Friday, 11 October 2019 07:15

Challenged to think and do

Written by  Tessa Nicholson

The year 2050 was mentioned often in this year’s Bragato Conference.

Nearly everyone from keynote speaker Jack Bobo, to the Bayer Young Vit finalists brought it up. Why? Because 31 years from now, the landscape of New Zealand wine is bound to look very different from the one we currently experience. Just what the differences will be is hard to quantify, but the conference ensured that those attending had the chance to consider the challenges that the industry might face.

Whether that be climate change or the introduction of GMO’s, new breeding techniques or a changing tourist market, growing resilience to synthetic chemicals or a major bio security risk. All are challenges that will need to be addressed sooner rather than later.

The Challenge was thrown out there before the Bragato Conference even began with a Hawke’s Bay organic producer claiming the event was heavily weighted with a pro-genetic modification line up. John Bostock was “outraged” according to Stuff NZ, that Jack Bobo, the CEO of Futurity and an advocate for genetic modification was one the guest speakers on day one of the conference. Bostock believed the conference was heavily weighted towards GM concerns.

In his opening speech, New Zealand Winegrower Board Chairman, John Clarke refuted the claims, making it very clear where NZW stands in terms of genetic modification. 

 “To challenge you this year we have many sessions covering a wide range of topics. One of these sessions is on plant genetics and on new breeding technologies (NBT’s). Some people have taken from
this that we are supporters of GM – genetic modification. Let me be very clear. We do not support GM and I doubt we ever will. 

“We see no reason why our industry should not have a discussion about the role that new breeding technologies could, may, or might have in our future. That discussion can only happen if we have an informed industry, hence the session this year.”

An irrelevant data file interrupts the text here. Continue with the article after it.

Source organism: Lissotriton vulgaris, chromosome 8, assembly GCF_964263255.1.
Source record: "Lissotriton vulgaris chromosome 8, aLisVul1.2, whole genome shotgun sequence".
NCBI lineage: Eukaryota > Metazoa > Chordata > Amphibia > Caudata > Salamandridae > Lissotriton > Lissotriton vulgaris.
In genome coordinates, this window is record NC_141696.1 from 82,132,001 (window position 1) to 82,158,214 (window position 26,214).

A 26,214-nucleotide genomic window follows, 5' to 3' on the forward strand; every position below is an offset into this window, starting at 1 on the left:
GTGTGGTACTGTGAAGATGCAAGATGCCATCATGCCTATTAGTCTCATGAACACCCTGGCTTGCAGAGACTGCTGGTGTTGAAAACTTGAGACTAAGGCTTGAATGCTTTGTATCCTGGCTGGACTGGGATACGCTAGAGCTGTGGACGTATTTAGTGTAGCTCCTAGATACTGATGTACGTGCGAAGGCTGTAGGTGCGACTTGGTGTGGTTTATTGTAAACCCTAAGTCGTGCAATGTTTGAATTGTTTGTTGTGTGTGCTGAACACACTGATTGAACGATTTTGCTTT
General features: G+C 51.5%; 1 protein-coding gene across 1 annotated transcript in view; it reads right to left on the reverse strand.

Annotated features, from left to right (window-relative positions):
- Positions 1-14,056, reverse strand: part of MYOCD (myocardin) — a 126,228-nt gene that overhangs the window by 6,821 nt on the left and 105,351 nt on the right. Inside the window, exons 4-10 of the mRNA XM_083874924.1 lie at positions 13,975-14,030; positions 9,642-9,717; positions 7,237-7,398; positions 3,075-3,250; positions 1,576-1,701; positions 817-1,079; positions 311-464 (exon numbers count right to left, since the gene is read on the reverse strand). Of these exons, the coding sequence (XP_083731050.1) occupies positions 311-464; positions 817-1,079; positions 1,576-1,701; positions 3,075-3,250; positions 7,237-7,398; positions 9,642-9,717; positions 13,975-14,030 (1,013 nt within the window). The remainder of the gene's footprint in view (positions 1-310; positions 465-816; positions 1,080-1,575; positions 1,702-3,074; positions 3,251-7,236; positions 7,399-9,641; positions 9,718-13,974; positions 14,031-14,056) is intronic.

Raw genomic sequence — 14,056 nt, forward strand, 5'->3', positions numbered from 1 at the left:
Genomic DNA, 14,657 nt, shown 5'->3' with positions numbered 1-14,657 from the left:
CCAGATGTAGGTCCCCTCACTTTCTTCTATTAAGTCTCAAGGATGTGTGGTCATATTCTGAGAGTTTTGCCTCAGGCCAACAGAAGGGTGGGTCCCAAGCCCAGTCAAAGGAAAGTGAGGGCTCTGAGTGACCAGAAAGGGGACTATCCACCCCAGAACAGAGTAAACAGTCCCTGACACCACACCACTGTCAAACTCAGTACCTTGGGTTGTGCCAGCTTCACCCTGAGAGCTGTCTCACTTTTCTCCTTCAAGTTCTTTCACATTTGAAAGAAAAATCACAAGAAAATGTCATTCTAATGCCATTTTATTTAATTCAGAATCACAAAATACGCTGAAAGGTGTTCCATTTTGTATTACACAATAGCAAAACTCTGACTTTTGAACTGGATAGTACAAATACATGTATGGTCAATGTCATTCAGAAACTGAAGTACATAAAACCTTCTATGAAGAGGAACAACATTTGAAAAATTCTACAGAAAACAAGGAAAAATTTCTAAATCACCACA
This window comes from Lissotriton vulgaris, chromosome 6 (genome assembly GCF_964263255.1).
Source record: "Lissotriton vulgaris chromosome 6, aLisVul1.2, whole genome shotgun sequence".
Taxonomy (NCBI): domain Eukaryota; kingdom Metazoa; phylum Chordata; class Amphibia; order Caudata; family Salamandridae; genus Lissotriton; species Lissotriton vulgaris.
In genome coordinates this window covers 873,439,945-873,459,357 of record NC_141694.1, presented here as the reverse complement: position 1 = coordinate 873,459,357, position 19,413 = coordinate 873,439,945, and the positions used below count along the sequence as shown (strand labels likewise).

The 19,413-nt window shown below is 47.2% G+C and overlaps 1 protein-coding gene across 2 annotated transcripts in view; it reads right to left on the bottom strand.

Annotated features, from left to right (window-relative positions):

The subject material was timely, thought provoking and for many energising. Ben Wickham, from Ormond Nurseries summed up the feeling of the conference better than anyone, when he told me: “After being in the industry for 44 years, it’s more exciting now than ever before.”

Over the next few pages, we take a closer look at some of the many thought-provoking subjects raised at Bragato 2019. Plus, we talk to the newly crowned Bayer Young Viticulturist of the Year, Simon Gourley. 

The challenges have been set, now members have the opportunity to think about them and take informed action. 

More like this

Rules driving farmers out

New farming rules around sustainability are driving elderly farmers out of the dairy industry, says agri-economist Phil Journeaux.

Dairy awards events canned

Organisers of the NZ Dairy Industry Awards have called off the rest of regional award dinners and the national finals.

New Frontiers – Q&A

Bragato Research Institute Chief Executive MJ Loza has had a busy 18 months, helping drive the establishment and development of the national wine research centre, based in Blenheim.


ANZCO makes a $30m profit

Meat company ANZCO Foods recorded its best-ever revenue of $1.7b and a net profit before tax of $30.6m for the year ended 31 December 2019.


M. bovis – we’re making headway

Ministry for Primary Industries chief science adviser, Dr John Roche on the indications New Zealand is winning the fight against Mycoplasma bovis.

Delays ruled out on water reforms

Delaying the introduction of new water reforms was not an option according to the two cabinet Ministers directly involved – Environment Minister David Parker and Agriculture Minister Damien O’Connor.

$700m for freshwater clean up

The Government has announced a $700 million fund to support the primary sector and other groups in meeting new clean water standards.

» Latest Print Issues Online


Popular Reads

Breaking through the cloud

Two PhD students from Victoria University have developed a machine that could change the face of winemaking in New Zealand.

Green tea instead of Sulphur

A Marlborough winery is attempting to replace sulphur dioxide (SO2) from their organic Sauvignon Blanc with green tea.